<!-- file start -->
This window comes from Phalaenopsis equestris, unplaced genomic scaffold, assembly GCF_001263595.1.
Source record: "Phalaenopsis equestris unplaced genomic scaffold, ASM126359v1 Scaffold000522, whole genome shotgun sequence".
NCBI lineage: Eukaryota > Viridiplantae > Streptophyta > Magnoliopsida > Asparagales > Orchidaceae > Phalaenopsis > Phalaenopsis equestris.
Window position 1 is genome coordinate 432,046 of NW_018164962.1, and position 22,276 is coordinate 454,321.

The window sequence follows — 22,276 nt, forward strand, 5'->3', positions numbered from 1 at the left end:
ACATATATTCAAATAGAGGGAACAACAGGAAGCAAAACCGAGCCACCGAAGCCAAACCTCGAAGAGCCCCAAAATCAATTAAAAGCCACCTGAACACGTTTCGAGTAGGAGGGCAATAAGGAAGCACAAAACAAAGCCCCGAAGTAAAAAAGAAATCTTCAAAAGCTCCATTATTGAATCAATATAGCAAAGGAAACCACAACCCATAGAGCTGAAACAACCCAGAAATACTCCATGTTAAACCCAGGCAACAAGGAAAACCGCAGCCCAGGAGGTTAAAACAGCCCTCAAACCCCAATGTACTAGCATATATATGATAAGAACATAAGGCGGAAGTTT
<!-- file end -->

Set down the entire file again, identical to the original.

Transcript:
This window comes from Phalaenopsis equestris, unplaced genomic scaffold, assembly GCF_001263595.1.
Source record: "Phalaenopsis equestris unplaced genomic scaffold, ASM126359v1 Scaffold000522, whole genome shotgun sequence".
NCBI lineage: Eukaryota > Viridiplantae > Streptophyta > Magnoliopsida > Asparagales > Orchidaceae > Phalaenopsis > Phalaenopsis equestris.
Window position 1 is genome coordinate 432,046 of NW_018164962.1, and position 22,276 is coordinate 454,321.

The window sequence follows — 22,276 nt, forward strand, 5'->3', positions numbered from 1 at the left end:
ACATATATTCAAATAGAGGGAACAACAGGAAGCAAAACCGAGCCACCGAAGCCAAACCTCGAAGAGCCCCAAAATCAATTAAAAGCCACCTGAACACGTTTCGAGTAGGAGGGCAATAAGGAAGCACAAAACAAAGCCCCGAAGTAAAAAAGAAATCTTCAAAAGCTCCATTATTGAATCAATATAGCAAAGGAAACCACAACCCATAGAGCTGAAACAACCCAGAAATACTCCATGTTAAACCCAGGCAACAAGGAAAACCGCAGCCCAGGAGGTTAAAACAGCCCTCAAACCCCAATGTACTAGCATATATATGATAAGAACATAAGGCGGAAGTTT